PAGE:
Beautiful certificate from the North American Transportation and Trading Company
issued in 1907. This historic document was printed by the Western Banknote Company and has an ornate border around it with a vignette of an train passing around a mountain lake with a serene view of boats and a white mountain off in the distance. This item has the signatures of the Company’s President, Michael Cudahy and Secretary, and is over 112 years old.
In early August of 1897, the North American Transportation and Trading Company ordered a fleet of 15 ships to provide transportation to the gold strikes in western Alaska at the turn of the nineteenth century -- which required ocean-going vessels that could sail the Bering Sea -- further stimulated the shipbuilding industry in Seattle.
The Klondike stampede boosted Seattle's shipping to the Far North considerably. According to a newspaper report, Seattle's fleet tripled in size between 1897 and 1898, in part due to the "Alaskan business." So pressing was the demand for steamships in the late 1890s that some vessels of marginal quality were placed in service. Seattle's shipping "never was so entirely engaged," explained one reporter in 1897. "Not a single vessel seaworthy and capable of use" was overlooked.
Michael Cudahy (1841–1910) was an American industrialist.
He was born in Callan, County Kilkenny Ireland in 1841 and emigrated to the United States in 1849. He moved with his family to Milwaukee, Wisconsin and worked in the meat packing industry.
With the help of his brothers Edward and Patrick Cudahy, he established the Cudahy Meatpacking plant in South Omaha, Nebraska. In 1908 Cudahy sold his share of the company and bought a 2,800 acre (11 km˛) ranch east of Los Angeles. He subdivided the ranch and sold it as one acre (4,000 m˛) lots. This area was incorporated in 1960 as the City of Cudahy, California.
Although it was Gustavus F. Swift who pioneered in the development of refrigeration in transportation with the refrigerated car, it was Cudahy and Armour who made the greatest developments in using refrigeration on the production side of the meat packing business. Before it had been largely a winter business, but the process of refrigeration revolutionized the industry so that it could be carried on continuously throughout the year. Cudahy's part was that of a captain of industry who understand the significance of a new scientific development and made possible its application to commerce. In 1887, Philip D. Armour, Michael Cudahy, and his brother, Edward A. Cudahy, purchased a small packing plant in South Omaha, Nebraska, and began a new business there called Armour-Cudahy Packing Company. In 1890 Michael Cudahy sold his interests in the Chicago Armour business to Armour and Company, and in turn, purchased Armour's interest in Armour-Cudahy, which was renamed Cudahy Packing Company. He remained president until he died in 1910.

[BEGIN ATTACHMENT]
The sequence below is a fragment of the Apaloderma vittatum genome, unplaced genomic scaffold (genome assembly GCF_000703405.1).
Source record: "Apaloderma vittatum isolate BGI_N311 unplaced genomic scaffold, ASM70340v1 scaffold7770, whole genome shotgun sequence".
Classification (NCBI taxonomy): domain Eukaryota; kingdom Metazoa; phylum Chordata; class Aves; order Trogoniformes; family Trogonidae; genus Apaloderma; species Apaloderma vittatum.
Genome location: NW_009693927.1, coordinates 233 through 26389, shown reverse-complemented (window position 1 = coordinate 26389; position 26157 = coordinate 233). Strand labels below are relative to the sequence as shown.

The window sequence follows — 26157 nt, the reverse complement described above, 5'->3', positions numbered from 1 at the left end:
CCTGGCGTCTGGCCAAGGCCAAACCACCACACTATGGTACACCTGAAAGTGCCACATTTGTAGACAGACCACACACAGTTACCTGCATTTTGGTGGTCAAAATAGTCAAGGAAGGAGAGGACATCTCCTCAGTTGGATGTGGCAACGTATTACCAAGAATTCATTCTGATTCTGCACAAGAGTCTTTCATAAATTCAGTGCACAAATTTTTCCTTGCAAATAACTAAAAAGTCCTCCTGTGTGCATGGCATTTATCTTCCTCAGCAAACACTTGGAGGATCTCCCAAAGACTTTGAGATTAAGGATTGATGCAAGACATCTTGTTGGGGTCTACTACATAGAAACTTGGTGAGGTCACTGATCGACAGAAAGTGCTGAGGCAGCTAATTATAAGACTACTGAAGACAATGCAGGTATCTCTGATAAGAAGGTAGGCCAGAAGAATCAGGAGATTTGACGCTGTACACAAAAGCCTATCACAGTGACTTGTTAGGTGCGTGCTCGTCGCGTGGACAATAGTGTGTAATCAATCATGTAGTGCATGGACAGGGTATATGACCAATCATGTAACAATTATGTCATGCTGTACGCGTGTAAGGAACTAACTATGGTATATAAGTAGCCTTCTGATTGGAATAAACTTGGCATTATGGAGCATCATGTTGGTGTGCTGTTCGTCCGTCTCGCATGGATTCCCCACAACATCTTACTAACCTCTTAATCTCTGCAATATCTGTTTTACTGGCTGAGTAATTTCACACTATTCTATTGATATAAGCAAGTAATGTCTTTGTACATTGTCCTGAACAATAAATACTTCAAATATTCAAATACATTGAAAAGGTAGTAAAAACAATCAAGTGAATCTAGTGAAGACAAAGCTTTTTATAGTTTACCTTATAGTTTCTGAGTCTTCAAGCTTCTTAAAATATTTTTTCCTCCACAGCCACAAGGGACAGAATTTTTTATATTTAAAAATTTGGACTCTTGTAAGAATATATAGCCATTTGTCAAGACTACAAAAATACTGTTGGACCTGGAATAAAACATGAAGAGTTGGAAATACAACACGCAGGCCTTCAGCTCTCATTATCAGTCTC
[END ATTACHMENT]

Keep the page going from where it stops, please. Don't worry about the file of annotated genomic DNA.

Stilson Hutchins (1838 - 1912) was an American newspaper reporter and
publisher, best known as founder of the Washington Post.
Hutchins was born in Whitefield, Coos County, New Hampshire, on 14
November 1838, the son of Stilson Eastman and Clara Eaton Hutchins. He
moved to Saint Louis, establishing the Saint Louis Times newspaper in
1866, and became a Missouri state representative for the Democratic
He subsequently moved to Washington, D.C., where he founded the
Washington Post to advance Democratic Party views. It was first
published on December 6, 1877; within a year, circulation topped 6,000
copies per day. In 1880, Joseph Pulitzer joined the staff. By 1888,
Hutchins cut his allegiance to the Democrats, and bought out the
paper's only competitor, the Republican National. He sold the Post in
In 1889, Hutchins commissioned a statue of Benjamin Franklin to stand
at the corner of Pennsylvania Avenue and 12th street, overlooking what
were then the offices of the Washington Post. In 1890, he commissioned
a sculpture of Charles Dickens from Francis Edwin Elwell, but backed
out of the deal. In 1900, Hutchins also funded Gaetano Trentanove's
Daniel Webster Memorial in Scott Circle, Washington, D.C.
In August 1883, Hutchins had leased Governor's Island, on Lake
Winnipesaukee in Gilford, New Hampshire, from Isaiah Morrill of
Gilford, for $1,000 per year for 99 years, "with the privilege of
purchasing the island within twenty years for the sum of $20,000". The
arrangement took effect January 1, 1884. Hutchins built a mansion on
the island in 1885. In 1903, he leased the mansion to
the Ambassador from Germany, Baron Speck von Sternburg, who
established a summer embassy there with a retinue of at least 20
persons. The Baron later wrote that the view from the mansion was as
magnificent as anything in Switzerland or Bavaria, and that the
advertising which he gave the region caused the sale of other summer
property. The mansion was sold by the Hutchins family in the late
1920s and burned down on August 1, 1935. While
Hutchins' mansion was once the only one on the island, now there are
scores of large private homes.
He died at his home in Washington, D.C., on 23 April 1912 and is
buried at Rock Creek Cemetery.
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